Jackson Redevelopment Authority board members want to determine the feasibility of two high-priced developments that the quasi-government agency may help finance.
During a July 27 board meeting, JRA members discussed the possibility of issuing bonds for a $27 million parking garage with adjoining commercial space and a cooling system. The board also discussed the potential of hiring an independent consultant to perform a feasibility study on the proposed convention center hotel.
Old Capitol Green developer, Full Spectrum South, is asking JRA to help to finance a $27 million project. Full Spectrum has additional funding sources such as state bonds and New Market Tax Credits to move forward on the commercial space, JRA attorney Zach Taylor told the board. The parking garage would be located on Full Spectrum property between Hal & Mal's Restaurant on Commerce Street and a former Greyhound bus station.
During JRA's June 22 meeting, board members approved a motion for the developer to submit a term sheet that would outline an agreement between JRA and Full Spectrum on financing the project. The board voted to give Full Spectrum 30 days to submit a term sheet, but has not received the document, yet. Full Spectrum Development Director Malcolm Shepherd said Aug. 1 that JRA should receive the term sheet by the end of the week.
Board members asked several questions about the feasibility of the project During JRA's July 27 meeting. The garage would have 888 total spaces, and Full Spectrum has guaranteed that it will have 500 spaces leased from office workers and approximately 179 spaces for residents.
"Once there is something that is specifically spelled out, and we have got the data they have provided, we will know that this is what they are committing to do and what is expected to happen," Taylor said.
JRA Executive Director Jason Brookins said he could not yet predict how soon the parking garage would begin to generate revenue after construction. Full Spectrum has predicted that the parking spaces will generate $1.7 million per year with $700,000 from tenants and $975,000 from visitors.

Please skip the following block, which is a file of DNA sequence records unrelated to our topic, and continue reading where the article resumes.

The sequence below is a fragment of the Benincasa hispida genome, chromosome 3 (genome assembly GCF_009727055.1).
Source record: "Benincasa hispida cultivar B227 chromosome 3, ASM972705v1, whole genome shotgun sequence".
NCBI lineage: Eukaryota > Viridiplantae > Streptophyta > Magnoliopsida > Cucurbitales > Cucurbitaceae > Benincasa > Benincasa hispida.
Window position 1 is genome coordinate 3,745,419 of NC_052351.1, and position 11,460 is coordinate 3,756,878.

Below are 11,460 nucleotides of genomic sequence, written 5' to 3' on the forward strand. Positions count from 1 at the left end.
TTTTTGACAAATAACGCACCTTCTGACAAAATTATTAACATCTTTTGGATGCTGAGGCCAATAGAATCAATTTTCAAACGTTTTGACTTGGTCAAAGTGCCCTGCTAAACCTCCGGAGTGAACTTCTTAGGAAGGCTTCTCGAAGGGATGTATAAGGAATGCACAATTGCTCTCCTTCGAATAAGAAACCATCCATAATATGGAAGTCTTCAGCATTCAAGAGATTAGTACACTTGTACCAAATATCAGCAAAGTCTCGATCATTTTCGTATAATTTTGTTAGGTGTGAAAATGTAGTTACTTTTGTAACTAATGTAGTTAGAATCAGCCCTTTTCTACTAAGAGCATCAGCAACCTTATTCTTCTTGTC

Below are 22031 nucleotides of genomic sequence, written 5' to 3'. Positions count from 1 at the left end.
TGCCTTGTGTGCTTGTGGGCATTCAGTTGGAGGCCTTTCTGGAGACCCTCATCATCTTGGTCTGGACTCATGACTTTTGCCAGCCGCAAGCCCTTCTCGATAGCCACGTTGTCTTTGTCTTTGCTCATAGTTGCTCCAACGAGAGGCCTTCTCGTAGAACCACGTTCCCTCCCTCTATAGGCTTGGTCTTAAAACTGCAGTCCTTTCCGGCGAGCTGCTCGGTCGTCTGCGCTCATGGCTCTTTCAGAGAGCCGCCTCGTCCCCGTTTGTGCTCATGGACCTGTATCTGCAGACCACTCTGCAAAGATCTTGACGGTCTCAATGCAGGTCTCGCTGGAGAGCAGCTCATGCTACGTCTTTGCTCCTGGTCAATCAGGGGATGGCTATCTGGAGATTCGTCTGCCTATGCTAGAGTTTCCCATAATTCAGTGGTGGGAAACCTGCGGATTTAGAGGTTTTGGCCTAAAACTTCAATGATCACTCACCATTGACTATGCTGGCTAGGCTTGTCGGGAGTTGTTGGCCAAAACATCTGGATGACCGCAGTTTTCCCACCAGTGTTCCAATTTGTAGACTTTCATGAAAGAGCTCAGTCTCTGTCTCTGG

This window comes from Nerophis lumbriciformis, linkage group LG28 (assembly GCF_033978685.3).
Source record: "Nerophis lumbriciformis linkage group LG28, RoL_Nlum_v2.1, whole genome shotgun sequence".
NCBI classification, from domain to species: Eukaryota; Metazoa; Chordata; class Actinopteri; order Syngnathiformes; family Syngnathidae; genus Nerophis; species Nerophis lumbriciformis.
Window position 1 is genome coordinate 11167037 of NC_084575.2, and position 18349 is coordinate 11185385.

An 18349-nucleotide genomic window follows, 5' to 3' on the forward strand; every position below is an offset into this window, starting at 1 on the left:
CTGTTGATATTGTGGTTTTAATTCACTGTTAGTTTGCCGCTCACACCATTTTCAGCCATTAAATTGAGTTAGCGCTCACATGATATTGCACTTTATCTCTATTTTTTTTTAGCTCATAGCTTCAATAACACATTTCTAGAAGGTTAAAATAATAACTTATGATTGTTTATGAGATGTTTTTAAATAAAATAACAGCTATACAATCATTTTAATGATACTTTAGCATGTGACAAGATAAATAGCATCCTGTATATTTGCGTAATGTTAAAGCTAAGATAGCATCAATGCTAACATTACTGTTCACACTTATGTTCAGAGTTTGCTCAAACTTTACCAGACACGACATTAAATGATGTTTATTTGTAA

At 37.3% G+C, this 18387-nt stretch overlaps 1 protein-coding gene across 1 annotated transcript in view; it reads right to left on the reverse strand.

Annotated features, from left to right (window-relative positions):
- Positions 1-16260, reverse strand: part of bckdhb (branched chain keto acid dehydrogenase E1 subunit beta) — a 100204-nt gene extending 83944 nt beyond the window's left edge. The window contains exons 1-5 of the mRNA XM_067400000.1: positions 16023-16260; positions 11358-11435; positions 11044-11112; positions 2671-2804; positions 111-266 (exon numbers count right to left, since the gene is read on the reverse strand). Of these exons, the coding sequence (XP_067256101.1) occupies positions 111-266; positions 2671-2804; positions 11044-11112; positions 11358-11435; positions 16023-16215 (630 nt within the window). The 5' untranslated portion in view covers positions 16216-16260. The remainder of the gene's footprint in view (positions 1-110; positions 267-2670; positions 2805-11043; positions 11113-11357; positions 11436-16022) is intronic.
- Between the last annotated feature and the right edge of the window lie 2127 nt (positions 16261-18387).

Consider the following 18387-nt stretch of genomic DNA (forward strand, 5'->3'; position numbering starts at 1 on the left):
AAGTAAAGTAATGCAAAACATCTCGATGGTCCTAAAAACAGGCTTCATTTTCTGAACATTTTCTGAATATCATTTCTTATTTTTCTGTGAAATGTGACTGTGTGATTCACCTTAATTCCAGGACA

Saying that he could not immediately confirm those numbers, Shepherd said they sounded accurate. Full Spectrum has submitted a feasibility study to JRA, and the Jackson Free Press submitted an open records request to obtain the study. Shepherd said he did not know the exact lease fee for annual parking spaces but did say that daily parking rates would be around $12 per day, which is comparable to other garages in the city.
Shepherd told the Jackson Free Press last year that Full Spectrum had already invested more than $1 million in the project and has conducted several feasibility studies for residential, retail and office space. He added that the JRA would own the development in full after seven years.
"New Market Tax credits will reduce with the amount we would have to borrow from JRA and thereby allow the revenues from the parking garage to more than pay bond notes. ... We would use the difference in what is owed and generated into a saving accounts that would accrue interest and reduce the amount of time for repaying the bonds," Shepherd said.
Full Spectrum is leasing the proposed garage property from the Mississippi Department of Finance and Administration with the intent to purchase. Shepherd said that if the JRA agrees to help finance and own the garage, it would signal to the city and county that the project is moving forward. The state Legislature approved $20 million in bonds for the project in 2009 through the county.
"The funding is still available and we are still working with the city and county to get those funds," Shepherd said.
In a separate issue, the Stimley-Brown law firm filed a lawsuit July 22 against Full Spectrum South and its parent company Full Spectrum New York claiming that the developers owe a minimum of $40,250 in rent at their office building at 802 North St. in Jackson. Stimley-Brown is the landlord and is asking for permission to evict the company.
Full Spectrum attorney Walter Weems said that the lawsuit does not have anything to do with the future development.
"The essence of the dispute revolves around the landlord's obligations to repay repairs under the lease," Weems said. "Over the last year Full Spectrum has made extensive repairs that were the landlord's obligation, and rent was withheld to pay for those."
Stimley-Brown representative Chad Brown said that Full Spectrum did not have authority to make repairs under the lease that they executed with Stimley-Brown.
The board also approved a motion for Brookins begin informally soliciting proposals to determine the feasibility of backing the convention center hotel. JRA has agreed to issue urban renewal bonds for the project, and the city is negotiating with the hotel developers on a financing structure.
"We would like to hire a third party to help us look at our options financially whether it is be a publicly owned hotel or a privately owned hotel," Brookins said.
TCI, a Dallas-based real estate firm, bought four blocks of property along Pascagoula Street to build a $200 million hotel and retail space in 2007. The development has stalled due to financing issues, and TCI has conducted its own feasibility study, which determined that the hotel would need to charge $150 per room per night to pay its debt service.
"You want this study to be with someone you trust," Taylor told board members.